I’ve managed to live here for a few years now without getting a biodegradable ID card, but I do kind of have to duck and run whenever the official man on the golf cart starts trawdling* in my direction. [*not actually a word.]

The ironic thing is, this community isn’t actually high-brow. (I say this with a smidge of authority, since I’ve lived in approximately 4,028 different neighborhoods in my three decades on earth.) In fact, the newspapers here have been buzzing about the latest terror sweeping the streets: Trader Joe’s is coming to town. Being a Californian and interested in such things, I tried reading the news stories about the impending Grand Opening this month. I only got as far as (and I quote), “it’s a hellscape of scarf-wrapped hipsters.”

Apparently nothing strikes fear into the hearts of Patriotic Eagle Hawk-Birds who Invisibly yet Condescendingly Guard the Gate residents like chocolate-covered almonds and seaweed snacks.

Well, I know what I’m noshing on during Aveline’s next swim class.

I’ll leave the scarf at home, though.

Life in Photos, Poetry & Words

POETRY & WORDS :: Inside Outside

LIFE IN PHOTOS :: Inside Outside, a post on the Oaxacaborn blog

LIFE IN PHOTOS :: Inside Outside, a post on the Oaxacaborn blog

LIFE IN PHOTOS :: Inside Outside, a post on the Oaxacaborn blog

LIFE IN PHOTOS :: Inside Outside, a post on the Oaxacaborn blog

LIFE IN PHOTOS :: Inside Outside, a post on the Oaxacaborn blog

Spring here doesn’t approach slowly with neon green buds or opening blossoms. There is no fading ice, no crocuses or daffodils. Spring here is akin to a lobster in a pot of water, temperature unconsciously leaping upward, a baptism by immersion of drenched air and torrential rain until the whole wet world is submerged.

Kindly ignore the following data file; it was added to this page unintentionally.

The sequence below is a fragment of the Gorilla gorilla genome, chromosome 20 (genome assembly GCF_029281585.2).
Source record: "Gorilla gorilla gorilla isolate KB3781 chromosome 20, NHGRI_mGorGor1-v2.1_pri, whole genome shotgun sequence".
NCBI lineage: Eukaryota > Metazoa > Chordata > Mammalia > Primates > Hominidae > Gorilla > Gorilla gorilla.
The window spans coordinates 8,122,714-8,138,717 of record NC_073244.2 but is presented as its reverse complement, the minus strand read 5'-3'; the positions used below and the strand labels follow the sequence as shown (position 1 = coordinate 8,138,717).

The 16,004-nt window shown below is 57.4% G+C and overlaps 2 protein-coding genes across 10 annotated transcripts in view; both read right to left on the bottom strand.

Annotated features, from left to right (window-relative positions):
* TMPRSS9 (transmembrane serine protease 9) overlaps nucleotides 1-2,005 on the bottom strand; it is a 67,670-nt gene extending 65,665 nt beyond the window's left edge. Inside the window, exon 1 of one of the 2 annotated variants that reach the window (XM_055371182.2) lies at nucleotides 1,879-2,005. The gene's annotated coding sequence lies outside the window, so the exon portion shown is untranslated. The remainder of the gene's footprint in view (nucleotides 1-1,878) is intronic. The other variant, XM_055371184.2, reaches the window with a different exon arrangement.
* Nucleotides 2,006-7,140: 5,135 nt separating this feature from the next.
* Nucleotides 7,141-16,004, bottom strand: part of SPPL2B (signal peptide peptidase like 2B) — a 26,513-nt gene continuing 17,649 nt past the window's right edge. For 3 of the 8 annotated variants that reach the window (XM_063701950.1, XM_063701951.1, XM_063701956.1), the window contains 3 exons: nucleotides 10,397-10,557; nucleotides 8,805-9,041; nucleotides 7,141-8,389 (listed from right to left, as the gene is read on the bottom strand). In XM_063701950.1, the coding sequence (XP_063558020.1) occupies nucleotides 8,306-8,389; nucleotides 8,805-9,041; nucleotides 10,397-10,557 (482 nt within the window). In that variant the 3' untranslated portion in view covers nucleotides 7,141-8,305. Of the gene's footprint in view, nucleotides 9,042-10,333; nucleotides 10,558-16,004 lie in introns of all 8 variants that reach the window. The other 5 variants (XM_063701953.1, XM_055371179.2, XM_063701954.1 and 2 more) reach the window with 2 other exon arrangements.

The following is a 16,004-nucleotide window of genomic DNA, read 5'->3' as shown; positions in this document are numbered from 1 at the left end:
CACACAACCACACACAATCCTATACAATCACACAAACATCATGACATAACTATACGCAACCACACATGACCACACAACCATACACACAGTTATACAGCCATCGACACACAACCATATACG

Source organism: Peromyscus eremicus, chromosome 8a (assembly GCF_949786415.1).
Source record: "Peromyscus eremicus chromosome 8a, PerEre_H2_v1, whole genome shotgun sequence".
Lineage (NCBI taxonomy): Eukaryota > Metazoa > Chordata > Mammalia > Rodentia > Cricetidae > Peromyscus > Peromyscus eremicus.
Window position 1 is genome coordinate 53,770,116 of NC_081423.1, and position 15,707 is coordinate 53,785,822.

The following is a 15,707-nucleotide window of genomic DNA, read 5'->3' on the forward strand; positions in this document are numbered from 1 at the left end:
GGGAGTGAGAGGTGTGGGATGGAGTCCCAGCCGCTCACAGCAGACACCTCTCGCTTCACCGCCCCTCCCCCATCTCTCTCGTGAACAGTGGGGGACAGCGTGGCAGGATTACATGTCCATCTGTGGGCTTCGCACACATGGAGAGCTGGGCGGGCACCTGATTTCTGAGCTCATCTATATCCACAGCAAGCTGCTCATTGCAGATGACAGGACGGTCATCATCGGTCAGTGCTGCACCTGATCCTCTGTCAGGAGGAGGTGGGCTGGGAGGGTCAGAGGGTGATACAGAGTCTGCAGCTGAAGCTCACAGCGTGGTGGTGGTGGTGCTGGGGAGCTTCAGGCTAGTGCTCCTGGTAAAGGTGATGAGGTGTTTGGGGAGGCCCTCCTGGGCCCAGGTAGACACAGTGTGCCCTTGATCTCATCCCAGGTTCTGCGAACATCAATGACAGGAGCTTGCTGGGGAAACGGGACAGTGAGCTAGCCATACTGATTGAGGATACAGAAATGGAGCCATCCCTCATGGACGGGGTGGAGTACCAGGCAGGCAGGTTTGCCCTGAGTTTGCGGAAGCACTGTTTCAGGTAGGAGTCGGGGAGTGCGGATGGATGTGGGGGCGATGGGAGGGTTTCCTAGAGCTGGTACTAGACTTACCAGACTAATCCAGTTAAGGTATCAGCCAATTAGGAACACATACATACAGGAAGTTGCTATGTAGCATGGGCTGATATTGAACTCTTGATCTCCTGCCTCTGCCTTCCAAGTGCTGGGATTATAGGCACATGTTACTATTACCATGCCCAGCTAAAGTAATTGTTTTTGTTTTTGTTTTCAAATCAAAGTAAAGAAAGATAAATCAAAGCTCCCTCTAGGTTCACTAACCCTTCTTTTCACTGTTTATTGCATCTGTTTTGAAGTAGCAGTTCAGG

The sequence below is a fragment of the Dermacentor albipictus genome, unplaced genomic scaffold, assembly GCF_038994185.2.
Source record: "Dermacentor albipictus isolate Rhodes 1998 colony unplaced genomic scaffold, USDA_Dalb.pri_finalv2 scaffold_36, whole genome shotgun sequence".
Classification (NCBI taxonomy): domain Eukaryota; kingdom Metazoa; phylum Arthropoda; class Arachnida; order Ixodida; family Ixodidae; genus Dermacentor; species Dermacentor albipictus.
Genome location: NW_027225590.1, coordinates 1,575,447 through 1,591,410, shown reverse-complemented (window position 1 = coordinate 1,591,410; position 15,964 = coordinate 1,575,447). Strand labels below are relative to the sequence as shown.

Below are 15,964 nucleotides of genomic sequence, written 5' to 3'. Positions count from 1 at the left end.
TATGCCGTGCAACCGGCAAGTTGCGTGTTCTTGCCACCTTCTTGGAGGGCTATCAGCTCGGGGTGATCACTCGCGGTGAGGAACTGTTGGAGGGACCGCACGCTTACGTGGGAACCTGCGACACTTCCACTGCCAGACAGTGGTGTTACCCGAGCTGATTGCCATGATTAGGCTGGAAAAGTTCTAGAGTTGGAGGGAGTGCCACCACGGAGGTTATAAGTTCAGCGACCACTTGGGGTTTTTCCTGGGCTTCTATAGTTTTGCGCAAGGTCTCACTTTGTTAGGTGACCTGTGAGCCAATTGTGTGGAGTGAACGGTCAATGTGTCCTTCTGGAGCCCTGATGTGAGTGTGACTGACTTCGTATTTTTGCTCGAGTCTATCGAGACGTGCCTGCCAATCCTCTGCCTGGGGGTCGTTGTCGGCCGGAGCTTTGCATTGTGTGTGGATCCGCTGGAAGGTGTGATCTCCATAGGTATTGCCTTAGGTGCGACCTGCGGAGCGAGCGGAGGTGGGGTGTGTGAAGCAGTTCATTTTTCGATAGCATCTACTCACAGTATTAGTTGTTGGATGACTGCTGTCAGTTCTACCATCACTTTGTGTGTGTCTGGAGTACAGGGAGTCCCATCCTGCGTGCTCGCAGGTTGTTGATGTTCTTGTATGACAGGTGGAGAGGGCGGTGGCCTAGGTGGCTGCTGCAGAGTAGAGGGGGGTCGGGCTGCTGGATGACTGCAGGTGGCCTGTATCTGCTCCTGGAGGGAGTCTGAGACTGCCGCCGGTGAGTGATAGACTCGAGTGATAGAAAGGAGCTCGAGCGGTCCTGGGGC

There is one month left between us and hurricane season, between us and and daily electrical storms. One month left until the six-month stretch of tropical storms begin and the canned goods stack up  under the countertop and the gallons of water in the closet are restocked and clocks are reset by the rhythm of cyclical thunder and the afternoons are spent inside.

Inside, outside, inside, outside, inside.

One month left until the sidewalks are rivers and the windows are our constant view to the outside deluge.

I want to see beauty in it this year. I want to see beauty in the spongey grass and the low skies and the waterlogged earth and the thick roadside ponds and the one single shade of green coating it all.  I want to see it for what it is, rather than what it is not. It is not the thin high skies specked with pollen and pine resin and wildfire, it’s not the sun-baked clay earth that shatters into a million immobile pieces every summer, it’s not twisted oak silhouettes or mountain ridges. The sunsets are pastel, not copper, but we are the same people here as we are anywhere.

This is a journey of becoming, after all, and a journey is not where you put on the skids and claw and pound your tent stakes in deeper and rage against the rain. Sojourning means you tend to your fires and your campsite wherever you are, keeping the light alive from dawn to dusk, no matter if you’ll pull up stakes tonight or in three months or in a year. You pull your loves in closer, you keep your eyes to the light, and in the darkness you see the One who pulls the tides and pushes the moon and punctured heaven to give you stars has not failed you yet.

And so you tarry, and so you sojourn, and so you live.

Life in Photos

LIFE IN PHOTOS :: Lavender Sky

LIFE IN PHOTOS on the OAXACABORN blog :: Lavender Sky

LIFE IN PHOTOS on the OAXACABORN blog :: Lavender Sky

LIFE IN PHOTOS on the OAXACABORN blog :: Lavender Sky

LIFE IN PHOTOS on the OAXACABORN blog :: Lavender Sky

LIFE IN PHOTOS on the OAXACABORN blog :: Lavender Sky

LIFE IN PHOTOS on the OAXACABORN blog :: Lavender Sky

LIFE IN PHOTOS on the OAXACABORN blog :: Lavender Sky

LIFE IN PHOTOS on the OAXACABORN blog :: Lavender Sky

“Underneath this billboard with my thumb up sticking in the air,
take me to New York, New York or California I don’t care…
…feels like this county line only ties me down…
feels like this interstate just circles back around.”

-Jill Phillips

“Look up, look up it’s like the sky is falling
down on us, on us.
Wake up, wake up it’s just this dream I have,
it’s made for us, for us.

Well, I can’t be anything I’m not;
you get what you see.
But I’m gonna give you everything I got —
I’m not living in the in-between,
I’m not living in the in-between.”

-Bebo Norman